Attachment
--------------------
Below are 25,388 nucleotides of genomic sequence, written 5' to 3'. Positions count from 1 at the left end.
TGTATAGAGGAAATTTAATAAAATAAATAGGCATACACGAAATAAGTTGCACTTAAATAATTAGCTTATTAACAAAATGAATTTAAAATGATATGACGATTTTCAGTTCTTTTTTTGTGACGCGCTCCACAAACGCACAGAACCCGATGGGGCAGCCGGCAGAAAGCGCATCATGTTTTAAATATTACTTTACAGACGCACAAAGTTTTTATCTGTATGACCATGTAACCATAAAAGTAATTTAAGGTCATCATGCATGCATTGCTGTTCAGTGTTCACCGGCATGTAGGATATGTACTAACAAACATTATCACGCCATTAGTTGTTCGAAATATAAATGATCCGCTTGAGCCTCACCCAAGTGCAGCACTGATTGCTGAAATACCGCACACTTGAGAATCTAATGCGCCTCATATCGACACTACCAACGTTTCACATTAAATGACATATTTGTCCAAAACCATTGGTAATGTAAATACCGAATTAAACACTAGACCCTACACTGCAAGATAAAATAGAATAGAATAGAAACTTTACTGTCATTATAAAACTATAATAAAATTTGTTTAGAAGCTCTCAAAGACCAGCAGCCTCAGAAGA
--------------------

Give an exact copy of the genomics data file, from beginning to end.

Below are 25,388 nucleotides of genomic sequence, written 5' to 3'. Positions count from 1 at the left end.
TGTATAGAGGAAATTTAATAAAATAAATAGGCATACACGAAATAAGTTGCACTTAAATAATTAGCTTATTAACAAAATGAATTTAAAATGATATGACGATTTTCAGTTCTTTTTTTGTGACGCGCTCCACAAACGCACAGAACCCGATGGGGCAGCCGGCAGAAAGCGCATCATGTTTTAAATATTACTTTACAGACGCACAAAGTTTTTATCTGTATGACCATGTAACCATAAAAGTAATTTAAGGTCATCATGCATGCATTGCTGTTCAGTGTTCACCGGCATGTAGGATATGTACTAACAAACATTATCACGCCATTAGTTGTTCGAAATATAAATGATCCGCTTGAGCCTCACCCAAGTGCAGCACTGATTGCTGAAATACCGCACACTTGAGAATCTAATGCGCCTCATATCGACACTACCAACGTTTCACATTAAATGACATATTTGTCCAAAACCATTGGTAATGTAAATACCGAATTAAACACTAGACCCTACACTGCAAGATAAAATAGAATAGAATAGAAACTTTACTGTCATTATAAAACTATAATAAAATTTGTTTAGAAGCTCTCAAAGACCAGCAGCCTCAGAAGA